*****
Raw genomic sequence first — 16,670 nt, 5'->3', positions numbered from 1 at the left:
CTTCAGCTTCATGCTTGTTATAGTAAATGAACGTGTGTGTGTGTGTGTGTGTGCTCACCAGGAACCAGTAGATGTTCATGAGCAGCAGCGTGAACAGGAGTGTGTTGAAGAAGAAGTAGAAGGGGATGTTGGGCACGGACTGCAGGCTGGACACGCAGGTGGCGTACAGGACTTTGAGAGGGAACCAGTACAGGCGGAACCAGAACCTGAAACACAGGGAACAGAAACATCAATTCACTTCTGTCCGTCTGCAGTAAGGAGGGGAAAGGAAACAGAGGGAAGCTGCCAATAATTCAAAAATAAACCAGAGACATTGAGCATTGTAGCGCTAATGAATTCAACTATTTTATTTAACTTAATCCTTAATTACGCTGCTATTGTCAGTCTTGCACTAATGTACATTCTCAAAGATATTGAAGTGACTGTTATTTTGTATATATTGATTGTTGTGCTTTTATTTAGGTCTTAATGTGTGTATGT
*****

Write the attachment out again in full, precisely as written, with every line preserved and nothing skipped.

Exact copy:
Raw genomic sequence first — 16,670 nt, 5'->3', positions numbered from 1 at the left:
CTTCAGCTTCATGCTTGTTATAGTAAATGAACGTGTGTGTGTGTGTGTGTGTGCTCACCAGGAACCAGTAGATGTTCATGAGCAGCAGCGTGAACAGGAGTGTGTTGAAGAAGAAGTAGAAGGGGATGTTGGGCACGGACTGCAGGCTGGACACGCAGGTGGCGTACAGGACTTTGAGAGGGAACCAGTACAGGCGGAACCAGAACCTGAAACACAGGGAACAGAAACATCAATTCACTTCTGTCCGTCTGCAGTAAGGAGGGGAAAGGAAACAGAGGGAAGCTGCCAATAATTCAAAAATAAACCAGAGACATTGAGCATTGTAGCGCTAATGAATTCAACTATTTTATTTAACTTAATCCTTAATTACGCTGCTATTGTCAGTCTTGCACTAATGTACATTCTCAAAGATATTGAAGTGACTGTTATTTTGTATATATTGATTGTTGTGCTTTTATTTAGGTCTTAATGTGTGTATGT